If the latest twist on renewable hydrogen works out, Idaho will be known for more than potatoes. A research team at the Idaho National Laboratory in Idaho Falls, Idaho has come up with a two-way device that deploys electricity to “split” hydrogen from steam when you need hydrogen, and deploys hydrogen to generate electricity when you need electricity. So, what could possibly go wrong?
Renewable Hydrogen From Steam, But Why?
If you caught that thing about steam, run right out and buy yourself a cigar. Water-produced hydrogen is not a new technology. It’s based on electrolysis, which “splits” hydrogen from water using an electrical current. It’s not particularly “renewable” if the electricity is from a fossil power plant, but add wind or solar power an now you’re getting somewhere.
Renewable hydrogen is beginning to emerge as a marketable renewable fuel and energy storage medium for excess wind and solar power. The steam thing is a different kettle of fish.
The first question would be why create steam from water instead of just going straight to water for your renewable hydrogen. After all, it takes a lot of energy to make steam.
For the answer to that, consider how nuclear power plants operate. They operate most efficiently at maximum capacity, so they aren’t very good at ramping down (or up) to match demand patterns. That means a fair amount of excess or potential energy has to be shunted off. If it takes the form of steam, then renewable hydrogen presents an opportunity to store, use, or transport it.
Renewable Hydrogen From Steam
As the nation’s leading nuclear energy research institution, INL has been taking a look into the idea of squeezing more life out of the nation’s fleet of nuclear power plants.
The steam-to-hydrogen angle is an attractive one from the perspective of reclaiming energy that would otherwise go unused. The basic technology involves electrochemical cells, and there is already a class of cells that work on steam at high temperatures, called protonic ceramic electrochemical cells. The problem is that existing PCECs are too expensive for commercial use. They are designed with costly materials that can cope with heat up to 800 degrees centigrade, and those materials tend to degrade quickly.
Renewable Hydrogen + Perovskite
Here, let’s have the INL research team, spearheaded by senior engineer and scientist Dong Ding, explain it:
“…the large-scale deployment of PCECs still remains elusive by severe limitation on developing highly active and robust electrode due to sluggish electrode kinetic at intermediate temperatures and decayed lifetime of the material and interface, especially under high-steam concentration.”
To solve the problem, the research team took a holistic approach that involves a new material — an oxide of perovskite — and a meshlike structure that enables the cell to function efficiently at lower heat, say in the range of 400 to 600 degrees.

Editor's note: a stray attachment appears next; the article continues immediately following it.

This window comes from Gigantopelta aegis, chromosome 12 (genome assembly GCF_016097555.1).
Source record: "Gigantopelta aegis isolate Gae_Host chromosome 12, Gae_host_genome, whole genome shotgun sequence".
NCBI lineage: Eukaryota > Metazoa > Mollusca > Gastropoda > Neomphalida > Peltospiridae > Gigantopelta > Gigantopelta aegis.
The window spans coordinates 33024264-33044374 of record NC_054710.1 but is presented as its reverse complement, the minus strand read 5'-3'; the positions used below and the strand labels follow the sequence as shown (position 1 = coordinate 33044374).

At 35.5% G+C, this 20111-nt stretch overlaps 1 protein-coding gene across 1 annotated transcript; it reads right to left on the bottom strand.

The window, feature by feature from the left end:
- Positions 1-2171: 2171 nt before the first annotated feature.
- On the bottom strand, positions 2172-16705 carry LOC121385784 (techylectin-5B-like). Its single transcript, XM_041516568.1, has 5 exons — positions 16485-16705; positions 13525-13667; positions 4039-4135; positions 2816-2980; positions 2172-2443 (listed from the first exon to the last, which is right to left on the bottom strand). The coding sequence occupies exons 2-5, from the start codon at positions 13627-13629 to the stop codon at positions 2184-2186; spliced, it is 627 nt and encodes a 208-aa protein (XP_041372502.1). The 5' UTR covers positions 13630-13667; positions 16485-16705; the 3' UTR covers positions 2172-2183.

For those of you new to the topic, perovskites refers to a class of synthetic crystals based on the structure of natural perovskite, which researchers are super-excited about for its application to photovoltaic technology.
The new form of perovksite similarly exciting. Conventional high-temperature electrolysis involves an oxygen electrode, for conducting electrons and oxygen ions. With the oxide of perovskite, the new electrode can also conduct protons. That makes for a higher degree of efficiency under a lower degree of temperature.
“In this study, a triple conducting oxide of PrNi0.5Co0.5O3-δ perovskite is developed as an oxygen electrode, presenting superior electrochemical performance at 400~600 °C,” the team explains, adding that “The excellent electrocatalytic activity is attributed to the considerable proton conduction, as confirmed by hydrogen permeation experiment, remarkable hydration behavior and computations.”
Want more? Check out the study in the journal Nature Communications under the title, “Self-sustainable protonic ceramic electrochemical cells using a triple conducting electrode for hydrogen and power production” over the bylines of Hanping Ding, Wei Wu, Chao Jiang, Yong Ding, Wenjuan Bian, Boxun Hu, Prabhakar Singh, Christopher J. Orme, Lucun Wang, Yunya Zhang, and Dong Ding.
Onward & Upward For Energy Storage
As for what could possibly go wrong, well, nothing really. If you think otherwise, drop us a note in the comment thread.
The new INL renewable hydrogen device will be spinning around in the lab for a while before it’s ready for industrial use. If and when it finds space in the market, it won’t necessarily support the construction of new nuclear power plants, at least not here in the US.
An economical high-temperature electrolysis device could find a home at existing nuclear facilities as well as other industrial operations that produce excess steam, so there’s that. The idea would be to leverage hydrogen as an economical, long duration, bulk energy storage medium, which is something that the Energy Department is avidly pursuing for wind and solar.
Hydrogen has the additional advantage of being transportable, and there is a movement afoot to introduce renewable H2 into existing natural gas infrastructure.
Renewable hydrogen may not end up being the most economical solution overall, but it could beat out other solutions in regions where new transmission lines are cost-prohibitive. Here in the US, for example, New Hampshire and other northeastern states are looking at renewable H2 as a means of resolving transmission bottlenecks while introducing more wind and solar into the grid.
All things being equal, low cost hydrogen energy storage could also serve as a lifeline for fossil fuel power plants, but it sure looks like that ship has sailed.
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Image (screenshot, cropped): Via Idaho National Laboratory.
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